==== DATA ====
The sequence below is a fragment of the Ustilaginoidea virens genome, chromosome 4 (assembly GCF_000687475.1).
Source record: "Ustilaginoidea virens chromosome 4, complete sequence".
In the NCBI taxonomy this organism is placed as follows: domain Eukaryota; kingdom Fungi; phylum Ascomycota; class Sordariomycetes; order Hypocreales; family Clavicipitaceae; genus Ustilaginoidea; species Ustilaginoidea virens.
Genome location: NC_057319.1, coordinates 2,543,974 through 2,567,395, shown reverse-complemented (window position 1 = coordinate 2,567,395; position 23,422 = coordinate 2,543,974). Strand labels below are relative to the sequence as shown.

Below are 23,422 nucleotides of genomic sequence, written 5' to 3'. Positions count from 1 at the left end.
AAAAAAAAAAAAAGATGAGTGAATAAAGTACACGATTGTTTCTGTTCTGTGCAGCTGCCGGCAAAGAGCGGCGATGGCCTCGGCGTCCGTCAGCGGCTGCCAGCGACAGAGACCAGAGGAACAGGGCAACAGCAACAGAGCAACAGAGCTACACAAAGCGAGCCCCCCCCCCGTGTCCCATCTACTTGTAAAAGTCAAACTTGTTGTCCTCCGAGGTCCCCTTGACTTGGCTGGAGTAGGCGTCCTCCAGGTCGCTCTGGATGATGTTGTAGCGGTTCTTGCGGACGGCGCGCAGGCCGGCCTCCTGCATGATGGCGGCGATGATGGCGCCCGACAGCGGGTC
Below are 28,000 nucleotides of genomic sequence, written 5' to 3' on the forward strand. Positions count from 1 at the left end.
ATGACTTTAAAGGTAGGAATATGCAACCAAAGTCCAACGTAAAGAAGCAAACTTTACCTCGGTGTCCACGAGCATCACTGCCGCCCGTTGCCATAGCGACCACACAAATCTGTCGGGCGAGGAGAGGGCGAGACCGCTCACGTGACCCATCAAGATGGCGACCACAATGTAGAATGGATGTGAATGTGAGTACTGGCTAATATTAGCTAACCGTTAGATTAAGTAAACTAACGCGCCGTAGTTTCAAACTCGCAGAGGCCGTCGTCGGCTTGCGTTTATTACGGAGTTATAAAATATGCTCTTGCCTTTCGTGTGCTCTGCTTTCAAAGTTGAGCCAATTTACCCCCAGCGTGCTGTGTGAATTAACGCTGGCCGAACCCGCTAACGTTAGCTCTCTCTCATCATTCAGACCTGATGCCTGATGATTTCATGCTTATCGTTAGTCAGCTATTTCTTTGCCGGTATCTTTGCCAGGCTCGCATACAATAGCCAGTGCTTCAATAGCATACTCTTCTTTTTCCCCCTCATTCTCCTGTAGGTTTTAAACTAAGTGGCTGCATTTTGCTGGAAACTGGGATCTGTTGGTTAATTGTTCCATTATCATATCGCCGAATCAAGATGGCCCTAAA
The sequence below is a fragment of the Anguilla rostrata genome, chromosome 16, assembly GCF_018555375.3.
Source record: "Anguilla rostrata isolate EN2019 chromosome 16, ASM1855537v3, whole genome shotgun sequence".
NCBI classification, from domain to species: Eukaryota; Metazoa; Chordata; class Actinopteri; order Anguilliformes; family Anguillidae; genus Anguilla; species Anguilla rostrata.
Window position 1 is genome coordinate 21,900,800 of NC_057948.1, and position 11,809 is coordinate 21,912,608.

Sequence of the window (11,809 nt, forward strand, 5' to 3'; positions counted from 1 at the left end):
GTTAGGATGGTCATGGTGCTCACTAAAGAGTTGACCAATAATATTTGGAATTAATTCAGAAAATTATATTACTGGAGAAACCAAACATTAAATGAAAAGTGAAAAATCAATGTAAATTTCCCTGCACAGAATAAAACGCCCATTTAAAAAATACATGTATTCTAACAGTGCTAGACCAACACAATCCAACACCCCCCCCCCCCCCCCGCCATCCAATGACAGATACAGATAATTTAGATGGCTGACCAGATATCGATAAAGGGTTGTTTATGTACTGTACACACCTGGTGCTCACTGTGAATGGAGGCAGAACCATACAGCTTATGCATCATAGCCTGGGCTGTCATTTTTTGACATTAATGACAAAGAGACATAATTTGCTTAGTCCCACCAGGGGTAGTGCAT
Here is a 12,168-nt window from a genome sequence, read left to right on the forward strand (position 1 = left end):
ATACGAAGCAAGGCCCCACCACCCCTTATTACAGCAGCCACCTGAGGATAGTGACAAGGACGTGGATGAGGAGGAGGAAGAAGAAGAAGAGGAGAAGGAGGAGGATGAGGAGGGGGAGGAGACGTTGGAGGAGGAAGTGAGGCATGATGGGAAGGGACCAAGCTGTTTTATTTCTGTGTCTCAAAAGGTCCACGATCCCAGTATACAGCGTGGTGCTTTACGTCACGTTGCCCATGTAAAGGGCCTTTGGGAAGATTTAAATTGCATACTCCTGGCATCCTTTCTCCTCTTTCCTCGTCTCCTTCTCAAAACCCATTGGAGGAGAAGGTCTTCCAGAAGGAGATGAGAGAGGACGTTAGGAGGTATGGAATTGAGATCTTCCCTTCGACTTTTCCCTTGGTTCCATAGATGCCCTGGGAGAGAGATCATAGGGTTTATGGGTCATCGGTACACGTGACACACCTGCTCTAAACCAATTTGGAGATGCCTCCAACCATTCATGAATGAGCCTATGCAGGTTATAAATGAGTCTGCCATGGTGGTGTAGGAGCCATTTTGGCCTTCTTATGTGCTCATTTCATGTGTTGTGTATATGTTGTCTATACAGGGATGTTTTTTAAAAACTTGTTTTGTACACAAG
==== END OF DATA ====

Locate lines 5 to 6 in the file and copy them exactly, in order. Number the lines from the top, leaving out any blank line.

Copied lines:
Below are 23,422 nucleotides of genomic sequence, written 5' to 3'. Positions count from 1 at the left end.
AAAAAAAAAAAAAGATGAGTGAATAAAGTACACGATTGTTTCTGTTCTGTGCAGCTGCCGGCAAAGAGCGGCGATGGCCTCGGCGTCCGTCAGCGGCTGCCAGCGACAGAGACCAGAGGAACAGGGCAACAGCAACAGAGCAACAGAGCTACACAAAGCGAGCCCCCCCCCCGTGTCCCATCTACTTGTAAAAGTCAAACTTGTTGTCCTCCGAGGTCCCCTTGACTTGGCTGGAGTAGGCGTCCTCCAGGTCGCTCTGGATGATGTTGTAGCGGTTCTTGCGGACGGCGCGCAGGCCGGCCTCCTGCATGATGGCGGCGATGATGGCGCCCGACAGCGGGTC